Edwards AFB Airman selected as AFMC’s Spark Tank finalist

  • Published
  • By Grady Fontana
  • 412th Test Wing

Air Force Materiel Command recently named its 2022 MAJCOM Spark Tank finalists during the command Senior Leader Conference, Oct. 8, at Wright-Patterson Air Force Base, Ohio, and one Airman from the 412th Test Wing at Edwards AFB is among the two finalists.

Major Allen Black, assistant director of operations, 411th Flight Test Squadron, 412th Operations Group, 412th TW, will be one of two who will represent AFMC in the Department of the Air Force Spark Tank competition, and have a chance to present his idea at the Air Force Association’s Air Warfare Symposium, in Orlando, Florida, March 2-4, 2022.

Spark Tank brings forth the innovative knowledge and powers of Airmen and Guardians, reflecting leadership’s continued efforts to empower and provide them with a platform to pitch innovative solutions to operational problems.

According to an AFMC news release, there were 97 submissions to the AFMC-level competition. From these submissions, five semi-finalists were selected to present their ideas to AFMC senior leadership, with the top two ideas progressing to the Air Force-level competition.

The F-22 Open Systems Architecture (OSA) Rack idea was submitted by Black, and he seeks to leverage and partner with the F-35 Fighter Optimization eXperiment (FoX) Tablet effort to enable interoperability between airframes while accelerating software delivery at lower costs. 

“This project takes what the F-35 started—connecting a tablet to aircraft data with a universal government interface that allows test and tactical applications to be created—and applies it to the F-22 in a way that allows portability between the two fifth-generation aircraft,” said Black. “The follow-on goal being to continue that progress across additional aircraft like the F-16.”

The project was enabled by the OSA rack that was part of a recent F-22 test program that just exited developmental test. The OSA rack supports the open mission systems computing and connection for the commercial tablet to aircraft data.

According to Black, this project has large benefits for both the government as well as prime contractors. The government benefits by opening up a way to mature software faster, pool resources and field capability across platforms, decrease acquisitions risk by flying before buying, and providing an avenue to advanced capabilities like artificial intelligence, manned-unmanned teaming and cyber defense.

It also benefits prime contractors by enabling a sandboxed development environment where their new capabilities can be demonstrated easier and matured much faster, easier, and cheaper. They would also be able to field their software on multiple platforms.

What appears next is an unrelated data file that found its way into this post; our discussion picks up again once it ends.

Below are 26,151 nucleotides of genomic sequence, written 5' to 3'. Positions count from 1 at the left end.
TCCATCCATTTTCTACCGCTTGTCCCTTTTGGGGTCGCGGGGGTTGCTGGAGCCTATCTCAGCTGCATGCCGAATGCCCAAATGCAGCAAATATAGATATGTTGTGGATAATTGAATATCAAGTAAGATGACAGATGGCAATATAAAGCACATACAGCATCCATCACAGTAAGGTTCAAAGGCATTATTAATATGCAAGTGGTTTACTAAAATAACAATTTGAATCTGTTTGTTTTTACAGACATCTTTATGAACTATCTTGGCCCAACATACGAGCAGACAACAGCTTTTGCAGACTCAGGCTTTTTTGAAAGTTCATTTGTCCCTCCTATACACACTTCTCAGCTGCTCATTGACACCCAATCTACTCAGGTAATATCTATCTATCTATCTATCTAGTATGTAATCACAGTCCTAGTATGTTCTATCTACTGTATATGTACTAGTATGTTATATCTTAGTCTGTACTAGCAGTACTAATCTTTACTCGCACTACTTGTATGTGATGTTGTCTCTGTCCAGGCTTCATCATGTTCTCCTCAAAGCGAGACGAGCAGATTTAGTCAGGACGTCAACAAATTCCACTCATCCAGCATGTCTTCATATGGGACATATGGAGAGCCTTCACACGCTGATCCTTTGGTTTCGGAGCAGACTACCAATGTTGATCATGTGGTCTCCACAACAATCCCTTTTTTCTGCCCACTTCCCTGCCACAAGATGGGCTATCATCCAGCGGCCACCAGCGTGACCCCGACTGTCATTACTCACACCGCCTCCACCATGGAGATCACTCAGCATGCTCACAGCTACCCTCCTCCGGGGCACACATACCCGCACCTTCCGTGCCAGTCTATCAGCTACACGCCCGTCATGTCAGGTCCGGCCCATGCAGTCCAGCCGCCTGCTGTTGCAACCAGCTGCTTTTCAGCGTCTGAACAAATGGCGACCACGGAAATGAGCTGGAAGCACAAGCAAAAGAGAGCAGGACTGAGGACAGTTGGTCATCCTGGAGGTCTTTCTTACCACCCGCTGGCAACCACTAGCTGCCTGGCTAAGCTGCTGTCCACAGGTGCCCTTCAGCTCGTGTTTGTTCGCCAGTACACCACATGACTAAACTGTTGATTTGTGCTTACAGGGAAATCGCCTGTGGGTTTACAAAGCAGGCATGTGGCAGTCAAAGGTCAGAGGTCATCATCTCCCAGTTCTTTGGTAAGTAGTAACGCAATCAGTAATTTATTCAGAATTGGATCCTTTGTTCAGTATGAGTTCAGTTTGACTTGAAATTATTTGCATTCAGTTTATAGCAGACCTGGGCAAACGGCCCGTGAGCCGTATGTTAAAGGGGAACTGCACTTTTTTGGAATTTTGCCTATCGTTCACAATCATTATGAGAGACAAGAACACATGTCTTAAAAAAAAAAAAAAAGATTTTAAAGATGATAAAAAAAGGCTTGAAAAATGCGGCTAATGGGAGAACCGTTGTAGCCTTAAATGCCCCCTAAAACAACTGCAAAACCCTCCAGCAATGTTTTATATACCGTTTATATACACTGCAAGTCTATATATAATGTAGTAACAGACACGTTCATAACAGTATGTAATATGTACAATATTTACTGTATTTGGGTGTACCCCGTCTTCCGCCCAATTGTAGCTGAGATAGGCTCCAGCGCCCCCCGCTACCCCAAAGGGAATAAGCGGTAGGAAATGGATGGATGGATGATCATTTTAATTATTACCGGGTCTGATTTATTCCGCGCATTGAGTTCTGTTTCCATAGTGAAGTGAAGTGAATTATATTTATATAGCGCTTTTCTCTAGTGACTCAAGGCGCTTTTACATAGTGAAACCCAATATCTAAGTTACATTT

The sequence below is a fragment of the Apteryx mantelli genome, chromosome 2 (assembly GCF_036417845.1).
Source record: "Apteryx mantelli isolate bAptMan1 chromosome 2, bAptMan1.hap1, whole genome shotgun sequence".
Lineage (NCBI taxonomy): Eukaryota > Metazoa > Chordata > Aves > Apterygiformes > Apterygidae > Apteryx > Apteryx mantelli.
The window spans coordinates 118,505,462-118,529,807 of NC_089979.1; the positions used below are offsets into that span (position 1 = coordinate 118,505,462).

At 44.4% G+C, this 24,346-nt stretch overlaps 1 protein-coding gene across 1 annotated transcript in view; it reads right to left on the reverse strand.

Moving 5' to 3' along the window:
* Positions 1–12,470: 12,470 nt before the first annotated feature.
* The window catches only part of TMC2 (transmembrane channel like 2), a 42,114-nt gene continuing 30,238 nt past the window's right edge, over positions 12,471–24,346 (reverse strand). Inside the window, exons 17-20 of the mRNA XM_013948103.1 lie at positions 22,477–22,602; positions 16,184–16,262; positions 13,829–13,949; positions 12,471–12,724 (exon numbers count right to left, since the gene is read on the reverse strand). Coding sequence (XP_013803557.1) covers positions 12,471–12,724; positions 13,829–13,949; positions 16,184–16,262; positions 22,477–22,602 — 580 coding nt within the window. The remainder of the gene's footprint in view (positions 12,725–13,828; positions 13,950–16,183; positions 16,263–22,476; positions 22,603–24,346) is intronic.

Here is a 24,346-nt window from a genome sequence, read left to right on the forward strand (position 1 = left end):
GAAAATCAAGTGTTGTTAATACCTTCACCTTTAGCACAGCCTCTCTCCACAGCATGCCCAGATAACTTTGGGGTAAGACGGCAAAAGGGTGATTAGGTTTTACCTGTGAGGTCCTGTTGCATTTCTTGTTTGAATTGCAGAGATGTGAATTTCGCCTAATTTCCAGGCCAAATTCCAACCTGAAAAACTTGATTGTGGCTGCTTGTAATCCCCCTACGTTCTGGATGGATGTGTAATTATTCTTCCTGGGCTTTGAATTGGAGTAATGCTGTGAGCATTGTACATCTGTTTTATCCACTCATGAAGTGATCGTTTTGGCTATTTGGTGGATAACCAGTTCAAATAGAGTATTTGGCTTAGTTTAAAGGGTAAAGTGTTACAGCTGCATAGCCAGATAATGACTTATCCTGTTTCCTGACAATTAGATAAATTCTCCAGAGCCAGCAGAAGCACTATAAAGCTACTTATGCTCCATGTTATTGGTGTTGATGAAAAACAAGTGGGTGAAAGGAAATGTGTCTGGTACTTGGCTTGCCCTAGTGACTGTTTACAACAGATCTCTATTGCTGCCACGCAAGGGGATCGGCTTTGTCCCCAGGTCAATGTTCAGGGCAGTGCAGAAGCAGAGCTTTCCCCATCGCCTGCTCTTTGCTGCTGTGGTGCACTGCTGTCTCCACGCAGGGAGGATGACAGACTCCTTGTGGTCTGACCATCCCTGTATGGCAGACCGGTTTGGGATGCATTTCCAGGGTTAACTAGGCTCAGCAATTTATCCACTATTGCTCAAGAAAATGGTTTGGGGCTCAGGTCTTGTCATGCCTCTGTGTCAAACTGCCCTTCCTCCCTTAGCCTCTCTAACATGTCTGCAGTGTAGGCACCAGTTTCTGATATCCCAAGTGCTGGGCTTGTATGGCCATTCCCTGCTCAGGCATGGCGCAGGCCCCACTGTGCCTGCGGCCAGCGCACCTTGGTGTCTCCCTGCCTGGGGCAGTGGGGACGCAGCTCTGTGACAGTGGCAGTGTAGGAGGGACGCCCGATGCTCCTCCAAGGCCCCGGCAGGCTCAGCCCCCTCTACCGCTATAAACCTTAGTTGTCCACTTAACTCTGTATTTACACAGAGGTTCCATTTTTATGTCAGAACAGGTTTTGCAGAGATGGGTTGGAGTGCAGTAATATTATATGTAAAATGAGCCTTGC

“The F-22 Project FoX is working to execute its first test in the next several months. This initial test will demonstrate portable applications across fifth-generation fighters, third-party applications on the F-22 Raptor, and create a sandboxed development environment on the F-22,” added Black. “The importance of the sandboxed development is that instead of tying developmental code in with the operational code, we will be able to segment it off such that we can iterate rapidly on the developmental software without impacting the airworthiness of the aircraft. In this way we should be able to accelerate our software development.”

Spark Tank, a product of AFWERX, is an annual event where Airmen are selected to pitch innovative ideas to top Air Force leadership and a panel of industry experts to receive support and resources for implementation.

The selection process looks at the need for specific capabilities as well as concerns of safety, policy, Air Force-wide implementation, technical feasibility and scalability.

A semi-finals board co-chaired by the vice chief of staff of the Air Force and vice chief of space operations for U.S. Space Force will select the Department of the Air Force finalists.

“Innovation funding is an invaluable resource to get programs like this started. Innovation funds helped establish the program on the F-35 and are helping the F-22 get over the initial barrier of establishing the data pathway,” said Black. “Once the pathway is established and demonstrated then modernization funding can be put through this cheaper and faster pipeline where appropriate.”